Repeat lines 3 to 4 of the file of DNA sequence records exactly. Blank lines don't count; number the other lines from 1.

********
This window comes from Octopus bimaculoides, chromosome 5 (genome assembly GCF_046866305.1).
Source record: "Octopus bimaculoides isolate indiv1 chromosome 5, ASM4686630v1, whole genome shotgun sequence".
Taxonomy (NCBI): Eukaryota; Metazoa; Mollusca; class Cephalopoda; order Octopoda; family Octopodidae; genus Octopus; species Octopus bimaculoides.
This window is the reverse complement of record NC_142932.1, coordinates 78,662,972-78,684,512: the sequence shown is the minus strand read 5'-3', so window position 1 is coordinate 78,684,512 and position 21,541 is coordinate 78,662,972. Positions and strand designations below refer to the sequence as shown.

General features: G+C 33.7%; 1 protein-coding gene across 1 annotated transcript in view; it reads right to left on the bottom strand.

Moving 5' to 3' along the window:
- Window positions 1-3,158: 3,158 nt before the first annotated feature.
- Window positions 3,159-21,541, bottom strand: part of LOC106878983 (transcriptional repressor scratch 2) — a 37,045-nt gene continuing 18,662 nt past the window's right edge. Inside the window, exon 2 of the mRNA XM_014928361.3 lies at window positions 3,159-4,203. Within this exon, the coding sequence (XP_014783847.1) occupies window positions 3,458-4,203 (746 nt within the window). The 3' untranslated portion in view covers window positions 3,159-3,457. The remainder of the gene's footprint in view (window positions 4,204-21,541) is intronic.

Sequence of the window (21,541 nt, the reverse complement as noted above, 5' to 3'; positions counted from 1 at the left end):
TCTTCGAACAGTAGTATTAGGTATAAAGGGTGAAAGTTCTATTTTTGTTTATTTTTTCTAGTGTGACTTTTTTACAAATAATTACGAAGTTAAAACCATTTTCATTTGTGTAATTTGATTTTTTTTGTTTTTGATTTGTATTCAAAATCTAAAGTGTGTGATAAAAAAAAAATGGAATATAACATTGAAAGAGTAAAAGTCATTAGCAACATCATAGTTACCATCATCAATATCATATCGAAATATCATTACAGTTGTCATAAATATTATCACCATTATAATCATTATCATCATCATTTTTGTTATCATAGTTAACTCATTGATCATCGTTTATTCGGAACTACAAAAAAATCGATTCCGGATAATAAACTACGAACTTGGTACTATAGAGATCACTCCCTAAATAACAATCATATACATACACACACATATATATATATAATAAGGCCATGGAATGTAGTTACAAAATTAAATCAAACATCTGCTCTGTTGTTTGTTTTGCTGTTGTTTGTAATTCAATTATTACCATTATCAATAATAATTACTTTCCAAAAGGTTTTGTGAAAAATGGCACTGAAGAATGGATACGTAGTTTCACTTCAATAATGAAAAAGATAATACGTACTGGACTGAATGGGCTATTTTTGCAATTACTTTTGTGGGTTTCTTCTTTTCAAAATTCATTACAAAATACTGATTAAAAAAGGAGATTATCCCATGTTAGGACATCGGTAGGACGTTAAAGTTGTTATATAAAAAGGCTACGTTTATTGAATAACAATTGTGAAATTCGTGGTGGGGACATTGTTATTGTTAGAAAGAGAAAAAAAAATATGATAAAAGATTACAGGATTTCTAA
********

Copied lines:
Taxonomy (NCBI): Eukaryota; Metazoa; Mollusca; class Cephalopoda; order Octopoda; family Octopodidae; genus Octopus; species Octopus bimaculoides.
This window is the reverse complement of record NC_142932.1, coordinates 78,662,972-78,684,512: the sequence shown is the minus strand read 5'-3', so window position 1 is coordinate 78,684,512 and position 21,541 is coordinate 78,662,972. Positions and strand designations below refer to the sequence as shown.